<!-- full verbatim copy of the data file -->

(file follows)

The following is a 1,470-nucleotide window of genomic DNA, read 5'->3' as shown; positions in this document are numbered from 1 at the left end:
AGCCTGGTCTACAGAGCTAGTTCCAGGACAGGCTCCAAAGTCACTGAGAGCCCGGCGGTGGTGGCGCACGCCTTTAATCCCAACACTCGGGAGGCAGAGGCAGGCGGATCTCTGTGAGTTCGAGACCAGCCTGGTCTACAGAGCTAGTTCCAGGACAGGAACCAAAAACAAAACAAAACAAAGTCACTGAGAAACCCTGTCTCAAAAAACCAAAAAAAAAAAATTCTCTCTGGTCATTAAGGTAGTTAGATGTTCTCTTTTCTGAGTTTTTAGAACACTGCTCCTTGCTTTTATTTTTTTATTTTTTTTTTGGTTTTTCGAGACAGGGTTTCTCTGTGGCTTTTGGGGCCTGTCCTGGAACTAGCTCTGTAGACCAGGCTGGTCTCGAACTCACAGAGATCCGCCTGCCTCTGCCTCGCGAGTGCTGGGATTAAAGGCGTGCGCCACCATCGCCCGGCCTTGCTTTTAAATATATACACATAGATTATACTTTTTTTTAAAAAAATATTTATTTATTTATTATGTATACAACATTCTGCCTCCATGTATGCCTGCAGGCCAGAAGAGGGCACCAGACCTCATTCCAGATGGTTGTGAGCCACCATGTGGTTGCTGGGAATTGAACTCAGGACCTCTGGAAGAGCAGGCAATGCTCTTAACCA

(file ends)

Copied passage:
The following is a 1,470-nucleotide window of genomic DNA, read 5'->3' as shown; positions in this document are numbered from 1 at the left end:
AGCCTGGTCTACAGAGCTAGTTCCAGGACAGGCTCCAAAGTCACTGAGAGCCCGGCGGTGGTGGCGCACGCCTTTAATCCCAACACTCGGGAGGCAGAGGCAGGCGGATCTCTGTGAGTTCGAGACCAGCCTGGTCTACAGAGCTAGTTCCAGGACAGGAACCAAAAACAAAACAAAACAAAGTCACTGAGAAACCCTGTCTCAAAAAACCAAAAAAAAAAAATTCTCTCTGGTCATTAAGGTAGTTAGATGTTCTCTTTTCTGAGTTTTTAGAACACTGCTCCTTGCTTTTATTTTTTTATTTTTTTTTTGGTTTTTCGAGACAGGGTTTCTCTGTGGCTTTTGGGGCCTGTCCTGGAACTAGCTCTGTAGACCAGGCTGGTCTCGAACTCACAGAGATCCGCCTGCCTCTGCCTCGCGAGTGCTGGGATTAAAGGCGTGCGCCACCATCGCCCGGCCTTGCTTTTAAATATATACACATAGATTATACTTTTTTTTAAAAAAATATTTATTTATTTATTATGTATACAACATTCTGCCTCCATGTATGCCTGCAGGCCAGAAGAGGGCACCAGACCTCATTCCAGATGGTTGTGAGCCACCATGTGGTTGCTGGGAATTGAACTCAGGACCTCTGGAAGAGCAGGCAATGCTCTTAACCA